A conversation about fraud and scammers took place at the West Hartford Senior Center in Bishops Corner on Thursday.
By Ronni Newton
Attorney General William Tong, joined by Department of Consumer Protection Commissioner Michelle Seagull, AARP Connecticut State Director Nora Duncan, and West Hartford Mayor Shari Cantor, spoke to a group gathered at the West Hartford Senior Center in Bishops Corner on Thursday morning, noting that as part of National Consumer Protection Week, extra outreach efforts are being made to warn people about scams and fraud schemes that often target older adults.
Before coming to the Senior Center, Tong, who lives in Stamford now but grew up in West Hartford and attended Whiting Lane Elementary School, made a stop at the Elmwood Pastry Shop, and came armed with not just good advice but also several dozen doughnuts.
The scammers can be very persuasive and creative. Tong shared that his own mother, now 68 – who owned a Chinese restaurant and had managed several rental properties – recently fell for a scam from a potential renter, who somehow convinced her that she needed to wire him $5,000. “He convinced her, and she did it,” Tong said.
“All of us get calls from the ‘IRS’ or calls that your grandson or granddaughter is ‘in trouble,'” Tong said. They prey on emotion. “People are defrauded of thousands and thousands of dollars every day,” he said.
“Be extra vigilant on your emails, on your smartphones, and on your telephone calls,” Tong said. Don’t give out personal information.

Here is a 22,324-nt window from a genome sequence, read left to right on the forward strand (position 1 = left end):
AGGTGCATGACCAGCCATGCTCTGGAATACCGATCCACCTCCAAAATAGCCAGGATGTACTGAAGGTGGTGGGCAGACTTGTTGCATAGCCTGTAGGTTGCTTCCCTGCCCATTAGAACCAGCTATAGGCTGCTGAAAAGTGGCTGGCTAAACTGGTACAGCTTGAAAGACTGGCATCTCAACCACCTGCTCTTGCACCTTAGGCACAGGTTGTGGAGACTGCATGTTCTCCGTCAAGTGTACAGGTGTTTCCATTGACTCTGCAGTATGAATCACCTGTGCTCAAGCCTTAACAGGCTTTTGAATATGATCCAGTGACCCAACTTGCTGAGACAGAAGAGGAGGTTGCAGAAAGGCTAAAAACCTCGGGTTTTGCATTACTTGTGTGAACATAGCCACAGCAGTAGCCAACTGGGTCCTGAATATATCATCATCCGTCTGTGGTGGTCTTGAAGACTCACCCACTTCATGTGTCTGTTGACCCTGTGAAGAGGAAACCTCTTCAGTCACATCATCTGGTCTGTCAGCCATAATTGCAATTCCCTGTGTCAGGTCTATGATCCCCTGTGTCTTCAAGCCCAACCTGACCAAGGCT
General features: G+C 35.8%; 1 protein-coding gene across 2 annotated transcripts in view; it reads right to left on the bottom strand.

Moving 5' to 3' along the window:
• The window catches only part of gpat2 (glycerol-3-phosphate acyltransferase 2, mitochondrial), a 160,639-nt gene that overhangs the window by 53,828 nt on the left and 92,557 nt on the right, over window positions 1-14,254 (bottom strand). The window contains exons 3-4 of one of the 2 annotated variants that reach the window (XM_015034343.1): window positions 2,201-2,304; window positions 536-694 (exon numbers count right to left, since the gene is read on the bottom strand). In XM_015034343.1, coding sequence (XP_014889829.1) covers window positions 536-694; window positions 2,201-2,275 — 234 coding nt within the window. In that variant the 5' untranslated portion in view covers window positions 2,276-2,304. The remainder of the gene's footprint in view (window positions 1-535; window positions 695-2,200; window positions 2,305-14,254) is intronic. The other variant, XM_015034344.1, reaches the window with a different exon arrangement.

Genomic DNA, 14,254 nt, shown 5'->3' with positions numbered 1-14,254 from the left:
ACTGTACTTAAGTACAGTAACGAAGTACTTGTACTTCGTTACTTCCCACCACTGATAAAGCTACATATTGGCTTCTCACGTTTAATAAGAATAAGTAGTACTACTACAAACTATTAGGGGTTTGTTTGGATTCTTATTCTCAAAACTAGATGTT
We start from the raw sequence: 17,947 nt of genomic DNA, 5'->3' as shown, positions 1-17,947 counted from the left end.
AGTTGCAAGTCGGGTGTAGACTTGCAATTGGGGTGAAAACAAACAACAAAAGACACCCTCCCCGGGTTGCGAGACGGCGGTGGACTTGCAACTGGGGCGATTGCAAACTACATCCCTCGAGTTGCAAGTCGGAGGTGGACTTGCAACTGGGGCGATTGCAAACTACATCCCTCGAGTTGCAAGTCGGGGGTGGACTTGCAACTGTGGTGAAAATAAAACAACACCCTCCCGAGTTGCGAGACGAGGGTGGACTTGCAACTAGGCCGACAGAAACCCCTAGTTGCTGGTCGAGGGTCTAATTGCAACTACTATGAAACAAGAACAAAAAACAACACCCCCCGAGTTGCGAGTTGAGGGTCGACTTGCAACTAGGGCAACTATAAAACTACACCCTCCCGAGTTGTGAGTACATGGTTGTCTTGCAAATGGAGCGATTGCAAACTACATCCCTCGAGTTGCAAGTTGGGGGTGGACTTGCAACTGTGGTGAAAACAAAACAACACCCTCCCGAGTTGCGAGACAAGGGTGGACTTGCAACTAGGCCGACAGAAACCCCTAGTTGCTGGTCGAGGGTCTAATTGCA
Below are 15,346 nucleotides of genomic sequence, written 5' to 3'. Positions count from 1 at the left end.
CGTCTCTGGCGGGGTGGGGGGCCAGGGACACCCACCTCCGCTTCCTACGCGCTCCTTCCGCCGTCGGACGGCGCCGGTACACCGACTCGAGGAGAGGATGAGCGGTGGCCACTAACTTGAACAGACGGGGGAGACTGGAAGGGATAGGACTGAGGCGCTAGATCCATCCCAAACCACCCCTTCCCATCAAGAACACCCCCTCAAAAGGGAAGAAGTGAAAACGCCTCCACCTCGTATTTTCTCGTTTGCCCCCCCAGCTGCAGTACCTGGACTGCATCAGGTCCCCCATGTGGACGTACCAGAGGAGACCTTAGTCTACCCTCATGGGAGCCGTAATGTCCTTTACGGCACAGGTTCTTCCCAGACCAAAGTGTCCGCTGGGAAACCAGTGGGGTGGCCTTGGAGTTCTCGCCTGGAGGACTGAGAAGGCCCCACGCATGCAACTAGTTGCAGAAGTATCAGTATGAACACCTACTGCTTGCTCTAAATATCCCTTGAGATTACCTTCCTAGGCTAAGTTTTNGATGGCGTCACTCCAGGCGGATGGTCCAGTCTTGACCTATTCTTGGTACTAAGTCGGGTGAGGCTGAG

He asked the seniors gathered in the room if they should ever respond to phone requests from someone asking them to wire money, or purchase gift cards for them, and was met with a chorus of “No’s.”
The Attorney General’s Office is working with the Department of Consumer Protection and law enforcement officials to stop scammers, but they are often difficult to catch. They have methods of calling from phone numbers that appear to be from legitimate organizations that people know and trust.
Consumer Protection Week, March 3-9, 2019, was a good opportunity to have a conversation about fraud, but people need to be conscious of it 52 weeks of the year, Seagull said.
“They come from all directions,” said Seagull, urging the seniors to consider in advance what they will say when they get a phone call with a request. “When they ask you for money, just be prepared to hang up the phone. They are clever,” she said.
She advised seniors to put together a budget and determine in advance which charities they want to support, and then give directly. That makes it easier to say no to requests.
Seagull also urged seniors not to be embarrassed if they fall for a scam, and to be sure to tell law enforcement, and let family members know so they can help.
“The West Hartford Police chief says the most important thing you can do is talk to people about the calls you get,” Cantor told the seniors. The police want to and need to know what’s happening, so they can identify patterns.